This choice is indeed a key moment in each Of the characters lives, Stall’s decision will mean the difference between a rejection of her only sister and family or a divorce from Stanley, her seeming sole mate. The audience watches with an ever changing perspective of each of the characters as they alter their own futures. Balance describes her offer as ‘a plan… To get us both – out! ‘ this suggests that, for it to work, it must be done in secret and may put the sisters in jeopardy. Blanches plans involve them ‘both’ as if she is trapped in New Orleans with her sister.
They are seemingly both prisoners to Stanley, who may be seen as the natural enemy at this point. However, Stella reminds Balance that she may be taking it ‘for granted that am in something that want to get out of’ – it is unlikely that Stella hates Stanley as much as Balance does because she did marry him, however, Balance cannot seen to understand this fact – ‘l can’t believe you’re in earnest’ this complete lack of understanding of her sisters feelings highlights the feeling of separation between the two sisters.
Balance later describes Stanley as ‘Bestial’ as if he is n animal who has snatched Stella from her as if she were his pray. Stanley asks ‘What do you think you two are? A pair of Queens?… I am the king around here’. Blanch?s superior view over Stanley possibly makes the audience think less of her, after all, it is not only Stella who has to make a judgment on which character she trusts more, it is also the audience who are deciding for Stella. When Balance tells Stella that ‘l am not being or feeling at all superior we may criticize her as being hypocritical as this directly disagrees with her views made earlier in the scene.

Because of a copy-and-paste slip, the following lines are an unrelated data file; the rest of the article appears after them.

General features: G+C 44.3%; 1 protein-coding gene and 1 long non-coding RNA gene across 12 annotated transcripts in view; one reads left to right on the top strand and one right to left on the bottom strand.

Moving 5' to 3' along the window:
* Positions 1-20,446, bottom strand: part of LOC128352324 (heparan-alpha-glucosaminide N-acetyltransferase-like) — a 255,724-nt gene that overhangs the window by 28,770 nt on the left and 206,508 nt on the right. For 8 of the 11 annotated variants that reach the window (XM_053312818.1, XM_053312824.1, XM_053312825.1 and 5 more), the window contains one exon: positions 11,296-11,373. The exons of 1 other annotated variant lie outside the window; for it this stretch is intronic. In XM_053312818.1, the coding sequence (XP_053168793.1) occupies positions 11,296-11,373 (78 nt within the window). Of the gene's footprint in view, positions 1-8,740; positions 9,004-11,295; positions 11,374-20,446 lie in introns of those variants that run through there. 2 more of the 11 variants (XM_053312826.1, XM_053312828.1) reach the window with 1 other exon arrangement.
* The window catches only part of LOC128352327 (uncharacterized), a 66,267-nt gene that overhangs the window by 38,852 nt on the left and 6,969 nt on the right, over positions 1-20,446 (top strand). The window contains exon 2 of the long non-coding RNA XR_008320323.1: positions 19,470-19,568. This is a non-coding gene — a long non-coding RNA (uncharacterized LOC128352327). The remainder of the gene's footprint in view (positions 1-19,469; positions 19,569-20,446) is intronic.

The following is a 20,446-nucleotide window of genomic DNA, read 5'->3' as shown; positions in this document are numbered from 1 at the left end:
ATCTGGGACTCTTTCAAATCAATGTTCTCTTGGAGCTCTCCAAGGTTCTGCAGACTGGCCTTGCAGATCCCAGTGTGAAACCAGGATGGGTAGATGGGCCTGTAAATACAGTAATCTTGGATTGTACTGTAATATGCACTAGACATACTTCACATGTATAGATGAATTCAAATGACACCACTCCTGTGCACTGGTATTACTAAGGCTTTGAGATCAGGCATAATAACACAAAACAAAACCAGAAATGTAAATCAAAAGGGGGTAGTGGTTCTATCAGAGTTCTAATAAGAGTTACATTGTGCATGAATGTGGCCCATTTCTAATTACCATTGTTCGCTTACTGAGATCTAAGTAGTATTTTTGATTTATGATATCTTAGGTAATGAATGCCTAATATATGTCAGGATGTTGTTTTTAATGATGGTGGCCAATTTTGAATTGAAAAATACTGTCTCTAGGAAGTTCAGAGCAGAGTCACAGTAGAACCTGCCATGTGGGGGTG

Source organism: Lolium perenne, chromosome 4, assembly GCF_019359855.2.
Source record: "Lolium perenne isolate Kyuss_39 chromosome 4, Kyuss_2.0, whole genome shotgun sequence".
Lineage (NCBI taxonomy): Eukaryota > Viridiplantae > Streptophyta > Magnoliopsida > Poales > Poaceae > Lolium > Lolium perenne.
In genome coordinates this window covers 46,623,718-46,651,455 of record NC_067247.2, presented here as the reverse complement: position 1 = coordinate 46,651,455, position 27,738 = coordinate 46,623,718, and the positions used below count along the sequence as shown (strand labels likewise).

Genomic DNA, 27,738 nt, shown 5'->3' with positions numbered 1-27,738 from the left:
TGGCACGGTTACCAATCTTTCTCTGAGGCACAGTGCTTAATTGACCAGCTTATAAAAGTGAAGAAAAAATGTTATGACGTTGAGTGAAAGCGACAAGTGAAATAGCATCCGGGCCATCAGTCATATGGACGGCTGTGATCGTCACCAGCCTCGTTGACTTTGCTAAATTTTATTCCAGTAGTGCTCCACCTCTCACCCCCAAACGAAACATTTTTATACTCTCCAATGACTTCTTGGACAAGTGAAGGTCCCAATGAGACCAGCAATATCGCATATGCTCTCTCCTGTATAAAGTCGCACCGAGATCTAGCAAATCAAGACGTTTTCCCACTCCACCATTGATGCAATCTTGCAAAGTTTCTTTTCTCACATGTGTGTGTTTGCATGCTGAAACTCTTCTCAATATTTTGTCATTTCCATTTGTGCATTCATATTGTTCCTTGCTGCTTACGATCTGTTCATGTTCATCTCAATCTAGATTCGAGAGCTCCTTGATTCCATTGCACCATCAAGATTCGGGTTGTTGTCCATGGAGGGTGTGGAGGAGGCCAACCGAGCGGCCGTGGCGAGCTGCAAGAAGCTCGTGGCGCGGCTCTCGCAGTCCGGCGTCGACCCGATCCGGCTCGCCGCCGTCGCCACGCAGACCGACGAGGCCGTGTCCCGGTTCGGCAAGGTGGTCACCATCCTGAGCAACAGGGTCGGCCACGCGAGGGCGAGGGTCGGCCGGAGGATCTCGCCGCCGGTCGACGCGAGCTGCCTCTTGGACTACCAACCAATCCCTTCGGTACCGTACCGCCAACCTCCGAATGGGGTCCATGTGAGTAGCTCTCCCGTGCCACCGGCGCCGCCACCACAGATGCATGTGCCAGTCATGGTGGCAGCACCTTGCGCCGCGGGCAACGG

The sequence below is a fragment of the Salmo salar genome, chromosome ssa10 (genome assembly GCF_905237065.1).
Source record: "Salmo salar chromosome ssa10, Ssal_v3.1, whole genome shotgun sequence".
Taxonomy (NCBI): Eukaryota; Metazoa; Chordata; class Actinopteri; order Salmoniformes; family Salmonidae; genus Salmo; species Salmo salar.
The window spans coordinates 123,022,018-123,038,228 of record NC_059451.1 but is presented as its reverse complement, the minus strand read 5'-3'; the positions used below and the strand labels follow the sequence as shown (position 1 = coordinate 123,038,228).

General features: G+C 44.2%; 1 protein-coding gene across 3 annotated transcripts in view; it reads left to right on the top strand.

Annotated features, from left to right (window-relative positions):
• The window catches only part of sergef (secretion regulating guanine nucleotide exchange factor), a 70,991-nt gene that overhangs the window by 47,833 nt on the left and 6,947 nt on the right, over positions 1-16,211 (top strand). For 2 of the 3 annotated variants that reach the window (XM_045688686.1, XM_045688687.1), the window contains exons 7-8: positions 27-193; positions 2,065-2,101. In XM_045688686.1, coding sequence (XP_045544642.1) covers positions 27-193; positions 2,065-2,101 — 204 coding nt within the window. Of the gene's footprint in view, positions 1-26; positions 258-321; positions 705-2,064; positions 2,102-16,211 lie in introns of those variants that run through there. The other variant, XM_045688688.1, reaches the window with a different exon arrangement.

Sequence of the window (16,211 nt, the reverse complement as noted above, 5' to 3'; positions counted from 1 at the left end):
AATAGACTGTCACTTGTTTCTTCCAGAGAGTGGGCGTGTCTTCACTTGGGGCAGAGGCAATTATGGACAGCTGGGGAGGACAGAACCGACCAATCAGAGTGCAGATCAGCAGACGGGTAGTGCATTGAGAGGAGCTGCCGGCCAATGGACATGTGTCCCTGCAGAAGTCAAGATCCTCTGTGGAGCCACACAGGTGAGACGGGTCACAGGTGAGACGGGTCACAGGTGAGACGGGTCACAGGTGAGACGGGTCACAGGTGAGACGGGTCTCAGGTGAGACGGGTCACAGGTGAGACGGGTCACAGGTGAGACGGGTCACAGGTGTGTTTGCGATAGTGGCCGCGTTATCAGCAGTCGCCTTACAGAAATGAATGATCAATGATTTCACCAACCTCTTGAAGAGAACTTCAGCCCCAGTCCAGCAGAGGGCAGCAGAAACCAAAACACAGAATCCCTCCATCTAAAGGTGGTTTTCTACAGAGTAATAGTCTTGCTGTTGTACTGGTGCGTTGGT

Balance sees the relationship between Stella and Stanley as ‘brutal desire – just – desire’ whereas the relationship between the two sisters should be a relationship Of love and affection. The significance here is that instead Of just loving each other, there is a sense that Stella needs Stanley, as if her life would not be complete without him, this cannot be said for the love shared between the sisters. This makes Blanches offer seem more and more unlike’ to be accepted, she knows that in a way she has already lost. The love that Blanch has to offer is not as powerful as Stanley more indispensable love of
Stella. Blanches position as Stall’s sister has taken a new meaning, Balance realize: that she is not wanted in the quarter with her sister and she criticizes Stella for leaving her at Belle Reeve ‘l take it for granted that you still have sufficient knowledge of Belle Reeve to find this place.. Possible to live With’ – Blanches idealized view of an old American lifestyle in the south means that she is blinded from the love that her sister shares with Stanley. At this point of the play, the audience may have an increased amount of sympathy for Balance.
Balance remarks quite tragically that Stella is ‘all I’ve got in the world’ – the face that Balance is forced to rely on the ‘the kindness of strangers’ at the end of the play indicates to the audience that Balance has had so much suffering in her life that she should not be blamed for her slightly crazed personality. In many ways, this scene is a major tipping point for Blanches sanity. She came to New Orleans hoping to find her last true supporter, friend and her last piece of family remaining, only to realize that all of that has been taken away from her by somebody that she despises.
Stanley has transformed Stella into an annalistic being. Stella is described etc ’embrace him (Stanley), fiercely, and in full view of Balance’. This is the moment that the audience can visualize the choice that Stella has made, the audience can now see that Stanley has won ‘he grins through the curtains at Balance’ telling her that Stella is his. Stella embraces Stanley ‘fiercely’ suggesting that she does indeed ‘desire’ Stanley and has an annalistic love for Stanley. The grin that Stanley fires at Balance is a sinister way of letting her know that Stella is his.